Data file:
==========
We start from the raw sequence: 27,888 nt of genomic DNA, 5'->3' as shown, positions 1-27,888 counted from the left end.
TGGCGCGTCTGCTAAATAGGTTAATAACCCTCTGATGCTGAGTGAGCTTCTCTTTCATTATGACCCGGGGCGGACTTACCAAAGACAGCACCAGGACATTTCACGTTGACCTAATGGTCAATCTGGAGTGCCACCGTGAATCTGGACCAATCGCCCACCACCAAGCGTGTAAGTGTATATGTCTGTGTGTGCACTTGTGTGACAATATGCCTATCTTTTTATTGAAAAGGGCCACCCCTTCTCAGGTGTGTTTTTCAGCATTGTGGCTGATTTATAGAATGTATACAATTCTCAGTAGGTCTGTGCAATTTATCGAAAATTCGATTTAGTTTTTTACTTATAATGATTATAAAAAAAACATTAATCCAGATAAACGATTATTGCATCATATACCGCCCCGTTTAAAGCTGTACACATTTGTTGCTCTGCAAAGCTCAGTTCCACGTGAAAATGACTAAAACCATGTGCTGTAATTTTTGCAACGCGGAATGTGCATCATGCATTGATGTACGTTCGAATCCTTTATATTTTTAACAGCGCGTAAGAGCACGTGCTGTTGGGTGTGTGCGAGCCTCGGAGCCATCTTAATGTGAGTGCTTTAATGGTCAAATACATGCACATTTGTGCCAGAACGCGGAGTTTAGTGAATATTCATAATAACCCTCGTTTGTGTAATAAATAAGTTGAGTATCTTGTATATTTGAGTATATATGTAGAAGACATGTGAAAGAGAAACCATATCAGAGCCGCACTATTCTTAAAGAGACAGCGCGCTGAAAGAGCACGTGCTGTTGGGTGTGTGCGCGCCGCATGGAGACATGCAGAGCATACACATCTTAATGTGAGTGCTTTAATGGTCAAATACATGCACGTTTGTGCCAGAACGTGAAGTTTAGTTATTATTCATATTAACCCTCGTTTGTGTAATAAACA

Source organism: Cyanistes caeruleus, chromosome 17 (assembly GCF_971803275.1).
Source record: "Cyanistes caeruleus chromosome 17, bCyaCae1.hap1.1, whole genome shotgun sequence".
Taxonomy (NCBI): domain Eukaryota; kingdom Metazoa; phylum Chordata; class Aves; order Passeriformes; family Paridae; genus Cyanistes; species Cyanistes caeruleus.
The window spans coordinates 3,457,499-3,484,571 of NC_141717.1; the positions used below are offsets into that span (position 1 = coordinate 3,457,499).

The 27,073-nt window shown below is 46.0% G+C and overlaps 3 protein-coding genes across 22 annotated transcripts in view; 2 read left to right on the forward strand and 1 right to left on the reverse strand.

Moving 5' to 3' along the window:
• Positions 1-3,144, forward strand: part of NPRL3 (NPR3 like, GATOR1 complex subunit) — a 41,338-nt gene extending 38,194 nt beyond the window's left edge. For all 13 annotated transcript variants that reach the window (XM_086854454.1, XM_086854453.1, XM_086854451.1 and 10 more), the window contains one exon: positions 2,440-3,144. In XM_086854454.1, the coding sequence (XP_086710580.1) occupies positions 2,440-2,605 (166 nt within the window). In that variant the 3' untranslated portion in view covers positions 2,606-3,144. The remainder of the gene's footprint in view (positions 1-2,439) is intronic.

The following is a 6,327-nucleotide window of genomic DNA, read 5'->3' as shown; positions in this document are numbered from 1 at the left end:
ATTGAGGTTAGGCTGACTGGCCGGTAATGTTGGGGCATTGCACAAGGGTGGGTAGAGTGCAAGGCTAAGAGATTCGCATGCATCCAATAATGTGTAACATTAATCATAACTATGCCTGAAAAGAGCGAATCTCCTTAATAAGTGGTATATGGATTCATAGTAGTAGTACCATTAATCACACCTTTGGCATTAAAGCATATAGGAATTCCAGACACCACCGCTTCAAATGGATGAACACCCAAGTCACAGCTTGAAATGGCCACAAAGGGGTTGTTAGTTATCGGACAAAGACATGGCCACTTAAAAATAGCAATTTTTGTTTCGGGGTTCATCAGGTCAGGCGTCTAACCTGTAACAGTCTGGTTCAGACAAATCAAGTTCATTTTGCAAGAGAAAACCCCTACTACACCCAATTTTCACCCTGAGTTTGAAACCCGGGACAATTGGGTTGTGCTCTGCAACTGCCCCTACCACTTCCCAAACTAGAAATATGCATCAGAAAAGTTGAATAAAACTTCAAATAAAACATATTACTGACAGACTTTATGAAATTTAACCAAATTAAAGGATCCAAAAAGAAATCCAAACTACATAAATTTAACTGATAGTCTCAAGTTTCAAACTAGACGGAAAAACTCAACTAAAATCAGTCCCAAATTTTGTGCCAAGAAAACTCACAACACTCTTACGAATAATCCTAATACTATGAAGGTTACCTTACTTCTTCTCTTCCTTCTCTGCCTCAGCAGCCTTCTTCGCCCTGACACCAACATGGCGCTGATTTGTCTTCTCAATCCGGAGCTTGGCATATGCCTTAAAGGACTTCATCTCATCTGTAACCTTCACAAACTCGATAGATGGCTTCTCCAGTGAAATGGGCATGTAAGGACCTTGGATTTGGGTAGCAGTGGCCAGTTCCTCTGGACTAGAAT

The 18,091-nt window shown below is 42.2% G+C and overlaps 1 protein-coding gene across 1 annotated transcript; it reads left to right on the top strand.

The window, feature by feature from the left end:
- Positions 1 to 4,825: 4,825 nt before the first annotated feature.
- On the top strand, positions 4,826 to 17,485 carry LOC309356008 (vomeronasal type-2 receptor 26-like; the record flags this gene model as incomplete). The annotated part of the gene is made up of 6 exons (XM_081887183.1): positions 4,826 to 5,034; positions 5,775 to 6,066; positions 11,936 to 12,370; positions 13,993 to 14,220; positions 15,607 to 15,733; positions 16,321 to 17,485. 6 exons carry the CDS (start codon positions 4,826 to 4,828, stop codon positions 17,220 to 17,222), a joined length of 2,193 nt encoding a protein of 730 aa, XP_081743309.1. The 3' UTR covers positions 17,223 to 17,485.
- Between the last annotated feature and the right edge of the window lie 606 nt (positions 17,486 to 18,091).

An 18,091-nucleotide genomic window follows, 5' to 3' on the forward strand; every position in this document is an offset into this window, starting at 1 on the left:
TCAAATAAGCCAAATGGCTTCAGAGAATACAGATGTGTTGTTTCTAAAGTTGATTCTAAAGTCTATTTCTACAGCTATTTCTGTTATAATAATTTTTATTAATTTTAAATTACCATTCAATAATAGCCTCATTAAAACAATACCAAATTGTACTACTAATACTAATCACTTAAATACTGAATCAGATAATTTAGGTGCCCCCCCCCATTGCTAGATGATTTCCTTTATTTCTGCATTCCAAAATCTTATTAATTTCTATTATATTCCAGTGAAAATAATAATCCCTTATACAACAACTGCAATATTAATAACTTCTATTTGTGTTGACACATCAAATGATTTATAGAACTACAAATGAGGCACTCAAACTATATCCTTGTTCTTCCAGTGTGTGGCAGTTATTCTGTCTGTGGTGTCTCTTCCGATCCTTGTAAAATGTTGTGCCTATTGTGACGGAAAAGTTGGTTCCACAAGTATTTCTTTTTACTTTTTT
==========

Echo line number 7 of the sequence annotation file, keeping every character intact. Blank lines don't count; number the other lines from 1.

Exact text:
The 27,073-nt window shown below is 46.0% G+C and overlaps 3 protein-coding genes across 22 annotated transcripts in view; 2 read left to right on the forward strand and 1 right to left on the reverse strand.